I don’t know about you guys but we just had a pretty crazy heat wave in the Northeast and I don’t have air conditioning, so get ready for several upcoming new release reviews, for once, since I did my best to be inside of cool buildings. Hysteria was first on my list of things to see after hearing its praises sung by Joanna on the Matineecast. Based on the real events surrounding the invention of the vibrator in the 1880s, the film follows young Mortimer Granville (Hugh Dancy), a struggling doctor who finds himself without a job time and time again as he attempts to combat his superiors’ antiquated ways of thinking about health practices and, especially, germs (which totally exist!). He gets a position with Dr Robert Dalrymple (Jonathan Pryce), who primarily treats wealthy women in various stages of “hysteria” (also totally a real thing, hello!) with what he believes is re-aligning the uterus into its proper place, but actually amounts to vaginal massage. Granville takes over his duties and, after his hand consistently cramps up, he looks for a new way to perform the procedure. Dalrymple’s free-spirited daughter Charlotte (Maggie Gyllenhaal), meanwhile, interrupts his quiet life with frequent proclamations of feminism and helping the poor and other wacky notions.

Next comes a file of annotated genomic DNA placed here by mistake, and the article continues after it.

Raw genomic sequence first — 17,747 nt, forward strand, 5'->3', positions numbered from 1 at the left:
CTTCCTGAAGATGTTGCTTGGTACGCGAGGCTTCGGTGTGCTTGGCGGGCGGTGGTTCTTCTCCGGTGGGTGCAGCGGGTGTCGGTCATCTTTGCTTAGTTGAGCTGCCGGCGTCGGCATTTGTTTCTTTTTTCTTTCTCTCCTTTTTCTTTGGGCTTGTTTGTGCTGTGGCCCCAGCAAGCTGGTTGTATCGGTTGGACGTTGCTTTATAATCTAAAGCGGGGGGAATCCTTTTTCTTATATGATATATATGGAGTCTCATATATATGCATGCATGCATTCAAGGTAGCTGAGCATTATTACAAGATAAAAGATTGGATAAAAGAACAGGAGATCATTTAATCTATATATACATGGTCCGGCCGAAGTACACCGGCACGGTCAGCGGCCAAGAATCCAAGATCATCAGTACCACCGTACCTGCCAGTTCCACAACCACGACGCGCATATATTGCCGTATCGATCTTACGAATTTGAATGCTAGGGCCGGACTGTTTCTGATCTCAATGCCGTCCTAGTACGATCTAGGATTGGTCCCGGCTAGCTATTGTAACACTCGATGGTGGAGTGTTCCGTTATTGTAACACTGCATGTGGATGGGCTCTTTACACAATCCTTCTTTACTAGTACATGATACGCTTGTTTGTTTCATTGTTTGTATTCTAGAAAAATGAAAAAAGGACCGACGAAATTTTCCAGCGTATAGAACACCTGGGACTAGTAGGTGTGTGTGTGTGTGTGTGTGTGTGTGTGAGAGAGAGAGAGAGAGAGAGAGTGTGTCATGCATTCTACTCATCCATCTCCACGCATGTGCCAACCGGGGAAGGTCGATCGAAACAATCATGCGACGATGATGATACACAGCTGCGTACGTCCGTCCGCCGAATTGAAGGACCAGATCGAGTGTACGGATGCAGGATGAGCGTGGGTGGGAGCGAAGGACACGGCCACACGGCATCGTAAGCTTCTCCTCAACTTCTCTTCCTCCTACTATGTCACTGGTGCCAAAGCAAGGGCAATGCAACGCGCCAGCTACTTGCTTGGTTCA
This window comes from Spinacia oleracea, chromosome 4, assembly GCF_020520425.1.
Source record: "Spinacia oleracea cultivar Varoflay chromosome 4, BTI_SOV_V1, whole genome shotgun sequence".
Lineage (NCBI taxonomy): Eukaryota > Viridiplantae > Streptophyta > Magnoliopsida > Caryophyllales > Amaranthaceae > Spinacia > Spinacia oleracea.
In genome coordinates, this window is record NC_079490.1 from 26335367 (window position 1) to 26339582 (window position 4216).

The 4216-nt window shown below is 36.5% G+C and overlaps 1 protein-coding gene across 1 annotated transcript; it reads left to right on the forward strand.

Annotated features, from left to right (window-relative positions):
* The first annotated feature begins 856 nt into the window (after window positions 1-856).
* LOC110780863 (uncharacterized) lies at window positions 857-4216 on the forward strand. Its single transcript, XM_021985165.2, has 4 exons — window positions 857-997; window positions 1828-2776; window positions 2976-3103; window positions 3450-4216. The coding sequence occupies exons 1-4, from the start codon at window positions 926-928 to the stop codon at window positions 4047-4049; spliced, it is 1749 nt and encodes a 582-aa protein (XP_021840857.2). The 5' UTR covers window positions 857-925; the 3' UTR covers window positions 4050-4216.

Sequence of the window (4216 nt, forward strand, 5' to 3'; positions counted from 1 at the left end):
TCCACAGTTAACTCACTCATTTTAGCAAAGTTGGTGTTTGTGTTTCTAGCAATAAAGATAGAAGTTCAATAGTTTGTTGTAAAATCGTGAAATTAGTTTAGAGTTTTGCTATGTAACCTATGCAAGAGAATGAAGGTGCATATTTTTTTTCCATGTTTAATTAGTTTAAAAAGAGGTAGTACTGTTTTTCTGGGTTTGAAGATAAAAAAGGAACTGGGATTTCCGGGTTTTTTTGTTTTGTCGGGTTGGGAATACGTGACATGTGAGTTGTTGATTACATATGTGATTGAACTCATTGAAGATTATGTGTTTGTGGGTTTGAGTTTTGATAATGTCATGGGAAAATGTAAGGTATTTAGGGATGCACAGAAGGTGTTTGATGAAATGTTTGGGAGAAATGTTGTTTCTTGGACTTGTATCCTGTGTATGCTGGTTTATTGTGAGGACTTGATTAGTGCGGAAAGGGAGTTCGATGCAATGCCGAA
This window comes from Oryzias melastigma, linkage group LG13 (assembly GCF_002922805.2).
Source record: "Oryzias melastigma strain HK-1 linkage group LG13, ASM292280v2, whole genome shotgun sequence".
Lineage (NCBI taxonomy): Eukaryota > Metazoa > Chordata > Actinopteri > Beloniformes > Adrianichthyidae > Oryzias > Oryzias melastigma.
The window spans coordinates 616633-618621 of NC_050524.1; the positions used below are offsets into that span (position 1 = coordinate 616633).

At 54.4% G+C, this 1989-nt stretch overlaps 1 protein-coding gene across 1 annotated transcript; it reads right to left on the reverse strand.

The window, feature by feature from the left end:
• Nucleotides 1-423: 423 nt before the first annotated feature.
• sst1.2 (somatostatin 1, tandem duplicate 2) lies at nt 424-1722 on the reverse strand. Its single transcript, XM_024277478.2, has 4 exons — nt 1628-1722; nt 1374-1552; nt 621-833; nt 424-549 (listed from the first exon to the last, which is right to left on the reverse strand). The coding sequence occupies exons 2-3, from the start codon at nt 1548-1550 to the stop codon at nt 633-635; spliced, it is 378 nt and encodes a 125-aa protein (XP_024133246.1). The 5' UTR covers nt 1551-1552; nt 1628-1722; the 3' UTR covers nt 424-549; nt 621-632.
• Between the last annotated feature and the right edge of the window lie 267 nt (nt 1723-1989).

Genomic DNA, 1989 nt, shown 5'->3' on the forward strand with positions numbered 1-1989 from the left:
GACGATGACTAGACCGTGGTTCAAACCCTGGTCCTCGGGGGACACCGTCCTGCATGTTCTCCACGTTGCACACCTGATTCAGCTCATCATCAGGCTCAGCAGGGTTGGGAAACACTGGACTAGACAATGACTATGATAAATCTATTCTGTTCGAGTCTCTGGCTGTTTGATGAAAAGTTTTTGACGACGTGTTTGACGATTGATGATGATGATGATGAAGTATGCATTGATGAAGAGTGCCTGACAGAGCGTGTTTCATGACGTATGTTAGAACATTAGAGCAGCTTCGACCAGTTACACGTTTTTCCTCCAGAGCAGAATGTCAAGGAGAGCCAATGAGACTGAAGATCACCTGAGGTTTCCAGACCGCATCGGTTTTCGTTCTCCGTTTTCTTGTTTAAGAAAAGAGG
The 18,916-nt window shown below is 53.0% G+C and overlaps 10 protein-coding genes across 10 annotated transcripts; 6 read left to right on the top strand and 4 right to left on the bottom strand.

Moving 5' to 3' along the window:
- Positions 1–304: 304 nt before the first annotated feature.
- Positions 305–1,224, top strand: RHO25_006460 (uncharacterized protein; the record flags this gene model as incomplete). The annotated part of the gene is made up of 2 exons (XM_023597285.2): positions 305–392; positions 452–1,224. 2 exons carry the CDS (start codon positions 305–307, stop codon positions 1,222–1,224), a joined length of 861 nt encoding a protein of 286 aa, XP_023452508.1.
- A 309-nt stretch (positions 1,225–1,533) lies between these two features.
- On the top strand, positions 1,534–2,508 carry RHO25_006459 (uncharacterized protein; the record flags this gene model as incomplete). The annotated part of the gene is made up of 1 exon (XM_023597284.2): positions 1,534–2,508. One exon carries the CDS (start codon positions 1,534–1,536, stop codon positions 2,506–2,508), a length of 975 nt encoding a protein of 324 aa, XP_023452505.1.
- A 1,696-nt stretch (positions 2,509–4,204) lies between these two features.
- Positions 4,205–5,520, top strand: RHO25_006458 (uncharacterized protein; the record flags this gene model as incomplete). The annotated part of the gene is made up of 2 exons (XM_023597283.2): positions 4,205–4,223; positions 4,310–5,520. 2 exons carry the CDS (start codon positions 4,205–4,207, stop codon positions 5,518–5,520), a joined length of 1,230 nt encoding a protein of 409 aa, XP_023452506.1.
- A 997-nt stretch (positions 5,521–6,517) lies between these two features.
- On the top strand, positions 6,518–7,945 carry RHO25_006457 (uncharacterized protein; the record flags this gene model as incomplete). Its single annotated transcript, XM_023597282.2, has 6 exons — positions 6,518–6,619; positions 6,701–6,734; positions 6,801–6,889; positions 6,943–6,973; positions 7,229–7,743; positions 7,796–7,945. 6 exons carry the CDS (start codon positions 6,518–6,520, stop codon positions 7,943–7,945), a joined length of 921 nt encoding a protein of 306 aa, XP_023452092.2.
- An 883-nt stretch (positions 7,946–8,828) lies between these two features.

Structured as a period romantic comedy, Hysteria manages to delightfully entertain while it subtly works in somewhat subversive elements about female sexuality. It’s laced with the rom-com stereotypes: Oh no the dude somehow runs into the lady and falls on top of her, how awkward ha ha! You think he’s in love with the lady he gets along with but actually he loves the one who bickers with him! Wow! Its tone remains lighthearted for most of its runtime, converting ideas that are in many ways still controversial and taboo into a digestible format. First we laugh at how stupid these old-timey male doctors are for not believing in germs and for thinking “hysteria” is a real thing, then we realize that they don’t even know about female orgasms. The amount of stupidity in the main male characters is hilarious, and it’s nice to see that the jokes are on the men for once. While dissatisfied women in the film slyly take advantage of Dr Dalrymple’s cracked theories so that they can have weekly sexual fulfillment, women in the audience nod in understanding and shake our heads at the doctor’s cluelessness.